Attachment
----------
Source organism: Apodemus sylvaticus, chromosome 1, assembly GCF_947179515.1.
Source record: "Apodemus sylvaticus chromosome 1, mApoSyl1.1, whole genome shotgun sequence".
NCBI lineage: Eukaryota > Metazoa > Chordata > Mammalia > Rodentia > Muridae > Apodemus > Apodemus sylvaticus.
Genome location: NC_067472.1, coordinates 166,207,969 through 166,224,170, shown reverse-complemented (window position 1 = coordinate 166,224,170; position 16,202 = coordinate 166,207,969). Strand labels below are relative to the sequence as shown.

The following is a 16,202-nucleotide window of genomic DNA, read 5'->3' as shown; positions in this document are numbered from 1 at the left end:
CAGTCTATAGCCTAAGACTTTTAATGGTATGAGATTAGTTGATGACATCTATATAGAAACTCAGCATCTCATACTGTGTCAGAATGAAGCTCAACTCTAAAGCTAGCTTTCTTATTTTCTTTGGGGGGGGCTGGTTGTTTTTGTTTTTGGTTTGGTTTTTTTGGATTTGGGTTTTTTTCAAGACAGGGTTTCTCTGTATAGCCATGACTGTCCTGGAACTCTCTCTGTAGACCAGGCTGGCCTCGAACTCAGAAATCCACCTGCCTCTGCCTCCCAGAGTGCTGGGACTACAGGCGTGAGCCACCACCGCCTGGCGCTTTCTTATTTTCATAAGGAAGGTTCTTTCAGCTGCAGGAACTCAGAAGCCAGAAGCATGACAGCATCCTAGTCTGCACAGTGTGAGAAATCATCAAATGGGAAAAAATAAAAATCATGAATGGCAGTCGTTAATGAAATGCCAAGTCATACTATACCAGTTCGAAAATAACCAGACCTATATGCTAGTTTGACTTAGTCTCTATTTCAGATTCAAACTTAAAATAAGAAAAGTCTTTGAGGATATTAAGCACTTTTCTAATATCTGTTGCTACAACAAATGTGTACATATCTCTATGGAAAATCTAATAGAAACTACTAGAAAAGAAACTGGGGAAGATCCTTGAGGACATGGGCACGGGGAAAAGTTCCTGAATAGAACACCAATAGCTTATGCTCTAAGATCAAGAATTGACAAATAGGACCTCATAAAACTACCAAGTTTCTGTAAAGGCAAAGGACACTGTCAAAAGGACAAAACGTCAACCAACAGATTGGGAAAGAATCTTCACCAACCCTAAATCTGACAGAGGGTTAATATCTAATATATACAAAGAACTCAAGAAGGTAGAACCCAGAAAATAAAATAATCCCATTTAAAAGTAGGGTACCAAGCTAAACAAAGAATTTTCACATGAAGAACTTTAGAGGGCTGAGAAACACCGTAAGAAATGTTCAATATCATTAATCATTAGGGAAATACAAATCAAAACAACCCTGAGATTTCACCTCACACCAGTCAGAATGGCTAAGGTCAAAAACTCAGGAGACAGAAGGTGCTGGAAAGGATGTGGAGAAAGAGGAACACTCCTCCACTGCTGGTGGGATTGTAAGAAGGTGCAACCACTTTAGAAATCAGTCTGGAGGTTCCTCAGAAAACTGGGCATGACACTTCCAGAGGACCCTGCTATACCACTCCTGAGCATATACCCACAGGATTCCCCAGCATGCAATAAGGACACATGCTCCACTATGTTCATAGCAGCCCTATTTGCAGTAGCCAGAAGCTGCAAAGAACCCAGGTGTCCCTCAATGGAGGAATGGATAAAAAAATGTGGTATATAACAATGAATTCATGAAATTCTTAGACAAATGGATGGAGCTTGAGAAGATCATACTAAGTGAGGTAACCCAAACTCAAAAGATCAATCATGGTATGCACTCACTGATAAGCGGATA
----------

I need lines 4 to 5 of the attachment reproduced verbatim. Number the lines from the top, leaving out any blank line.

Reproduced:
Genome location: NC_067472.1, coordinates 166,207,969 through 166,224,170, shown reverse-complemented (window position 1 = coordinate 166,224,170; position 16,202 = coordinate 166,207,969). Strand labels below are relative to the sequence as shown.

The following is a 16,202-nucleotide window of genomic DNA, read 5'->3' as shown; positions in this document are numbered from 1 at the left end: